There’s James Joyce’s Dublin, Emily Bronte’s Yorkshire moors, and Christopher Tilghman’s Eastern Shore of Maryland. With his latest novel, “The Right-Hand Shore,” Tilghman proves himself to be the authentic voice of that corner of the world as he imagines and delivers a brilliant prequel to his earlier novel “Mason’s Retreat.” Nobody captures more vividly the particular, peculiar — and timeless — qualities of Maryland’s tidewater country. Right from the start, he puts your senses on alert:
There is a slight breeze fruited with odors of the Chesapeake: sea grass pollen, clay flats, fish living and dead. It is September 8, 1920, eight o’clock in the morning, and the air above the Chester River is clear enough to reveal the rooflines of the waterman’s village on Kent Island, the silhouettes of the loblollies of Hail Point, the spars and poles of the oyster dredgers.
Edward Mason is visiting Miss Mary Bayly, a dying relative, in hopes of insuring that her large tidewater estate, Mason’s Retreat, will be left to him. What Edward assumes will be a brief courtesy call becomes instead an unforgettable daylong event, during which he hears the stories of those who claimed, worked, and were forever changed by this land, where “the sky is a riot of waterfowl and the light strangely colorless, pure” and distinctively beautiful.
He learns how Mary Bayly has transformed the estate into a modern dairy farm, with a mule barn “where they found the boy’s body.” He learns how her father, Wyatt Bayly turned the Retreat into a thousand-acre peach orchard that was felled by forces beyond his control – and just out of the reach of the science at his disposal. He learns how Mary’s grandfather unfeelingly sold his slaves when he realized that Emancipation would change everything.
Most of all, he learns of a strangely innocent love that transcended the mores of the time. While Mary was whisked off by her Mason mother to convent school in Paris and to Baltimore for additional education and an unsuccessful search for a suitable husband, her brother Thomas stayed at home with his father. His best friend was Randall, the son of his father’s black orchardist and the two boys were closer than brothers:
They hated it when one of them got hurt, fell hard, stubbed his toe, took a tree branch across the face. While the one cried, the other would curl down beside him and wait it out.
Everyone at Mason’s Retreat respected the primacy of the friendship between Randall and Thomas. Recognizing Randall’s quick intelligence, Wyatt imports tutors to school the two boys together before sending them off to college: Thomas to the University of Pennsylvania and Randall to Howard University.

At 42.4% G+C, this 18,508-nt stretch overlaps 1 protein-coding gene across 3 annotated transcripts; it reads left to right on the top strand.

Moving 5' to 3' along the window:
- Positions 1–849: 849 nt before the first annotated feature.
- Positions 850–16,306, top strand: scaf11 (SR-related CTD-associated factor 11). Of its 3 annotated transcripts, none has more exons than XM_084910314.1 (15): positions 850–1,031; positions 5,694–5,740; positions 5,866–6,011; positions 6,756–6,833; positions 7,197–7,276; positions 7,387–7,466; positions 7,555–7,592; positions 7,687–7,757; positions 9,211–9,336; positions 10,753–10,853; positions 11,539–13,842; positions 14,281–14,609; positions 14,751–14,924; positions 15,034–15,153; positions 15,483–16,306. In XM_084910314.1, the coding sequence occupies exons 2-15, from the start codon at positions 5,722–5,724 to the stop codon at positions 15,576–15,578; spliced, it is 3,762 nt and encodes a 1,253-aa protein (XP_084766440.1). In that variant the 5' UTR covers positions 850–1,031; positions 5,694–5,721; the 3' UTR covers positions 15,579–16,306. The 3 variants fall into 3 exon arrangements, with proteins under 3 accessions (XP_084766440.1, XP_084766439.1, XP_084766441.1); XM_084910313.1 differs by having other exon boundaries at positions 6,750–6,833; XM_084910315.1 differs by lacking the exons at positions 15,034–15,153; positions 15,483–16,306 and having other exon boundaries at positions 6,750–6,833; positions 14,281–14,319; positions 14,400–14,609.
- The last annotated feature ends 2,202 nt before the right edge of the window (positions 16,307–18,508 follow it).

Truly and magnificently color blind, Thomas falls for Randall’s beautiful younger sister Beal:
Sometimes even white women she’d see on the Retreat, town women come to call at the Mansion House, would tell her that she was a beautiful child. Those eyes, the white women would say to each other, as if they were talking about an animal, or a painting; such an unusual color. . . . But Thomas never said anything about her looks, and now that she was twelve, she wanted him to notice her. . . .
And then, in the middle of that long summer, before the peaches started to die in earnest and before it became clear that Emancipation maybe wasn’t everything it was supposed to be, a summer that was hot, when the air shimmered with bees and locusts, she was watching Thomas walk across the farmyard, and it came to her that for all the time she spent trying to make him notice her, she had never really looked at him, and that he was beautiful. . . . Beal didn’t think this was love – what a stupid idea, and besides, Thomas was white and she was colored, so love was impossible – she thought it was beauty.
Their improbable love story is at the center of the stories – even the tragic tale of the “body in the barn” — that enthrall Edward on that hot summer day. But Tilghman spins more than a love story – he captures the pleasures of discovery of a childhood spent on the waterfront of the Eastern, or right-hand, Shore. He shares the history of a peninsula that was – and still is – both Southern and Northern and marked by sharp contrasts of race and class.
Throughout, Tilghman’s measured, evocative prose perfectly echoes the special cadences of a world marked by the unchanging forces of time and tide. This is a magnificent – and great – novel that beckons readers to a very real place known as the right-hand shore. Readers won’t regret the time they spend there.
“The Right-Hand Shore” is available on amazon.com and at your favorite New York bookstores.